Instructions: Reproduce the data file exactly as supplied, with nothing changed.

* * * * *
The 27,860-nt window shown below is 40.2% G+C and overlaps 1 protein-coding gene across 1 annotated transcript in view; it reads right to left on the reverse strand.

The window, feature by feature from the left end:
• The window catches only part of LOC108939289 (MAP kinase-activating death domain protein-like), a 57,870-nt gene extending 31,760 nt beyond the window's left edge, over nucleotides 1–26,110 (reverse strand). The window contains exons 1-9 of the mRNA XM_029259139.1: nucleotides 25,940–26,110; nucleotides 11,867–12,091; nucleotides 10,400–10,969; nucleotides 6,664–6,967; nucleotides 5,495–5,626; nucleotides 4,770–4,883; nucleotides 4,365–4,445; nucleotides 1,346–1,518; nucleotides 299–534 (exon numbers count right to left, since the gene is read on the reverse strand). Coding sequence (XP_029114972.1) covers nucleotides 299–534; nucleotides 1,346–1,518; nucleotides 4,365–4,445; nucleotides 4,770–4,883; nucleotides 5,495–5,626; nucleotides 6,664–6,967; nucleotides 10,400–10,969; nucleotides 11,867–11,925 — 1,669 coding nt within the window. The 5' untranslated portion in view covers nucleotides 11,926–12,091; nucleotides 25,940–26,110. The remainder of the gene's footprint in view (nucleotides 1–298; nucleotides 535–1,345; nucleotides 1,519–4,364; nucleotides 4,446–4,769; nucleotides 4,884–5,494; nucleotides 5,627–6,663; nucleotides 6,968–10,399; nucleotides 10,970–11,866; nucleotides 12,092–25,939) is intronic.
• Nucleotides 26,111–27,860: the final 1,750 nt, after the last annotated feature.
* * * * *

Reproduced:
The 27,860-nt window shown below is 40.2% G+C and overlaps 1 protein-coding gene across 1 annotated transcript in view; it reads right to left on the reverse strand.

The window, feature by feature from the left end:
• The window catches only part of LOC108939289 (MAP kinase-activating death domain protein-like), a 57,870-nt gene extending 31,760 nt beyond the window's left edge, over nucleotides 1–26,110 (reverse strand). The window contains exons 1-9 of the mRNA XM_029259139.1: nucleotides 25,940–26,110; nucleotides 11,867–12,091; nucleotides 10,400–10,969; nucleotides 6,664–6,967; nucleotides 5,495–5,626; nucleotides 4,770–4,883; nucleotides 4,365–4,445; nucleotides 1,346–1,518; nucleotides 299–534 (exon numbers count right to left, since the gene is read on the reverse strand). Coding sequence (XP_029114972.1) covers nucleotides 299–534; nucleotides 1,346–1,518; nucleotides 4,365–4,445; nucleotides 4,770–4,883; nucleotides 5,495–5,626; nucleotides 6,664–6,967; nucleotides 10,400–10,969; nucleotides 11,867–11,925 — 1,669 coding nt within the window. The 5' untranslated portion in view covers nucleotides 11,926–12,091; nucleotides 25,940–26,110. The remainder of the gene's footprint in view (nucleotides 1–298; nucleotides 535–1,345; nucleotides 1,519–4,364; nucleotides 4,446–4,769; nucleotides 4,884–5,494; nucleotides 5,627–6,663; nucleotides 6,968–10,399; nucleotides 10,970–11,866; nucleotides 12,092–25,939) is intronic.
• Nucleotides 26,111–27,860: the final 1,750 nt, after the last annotated feature.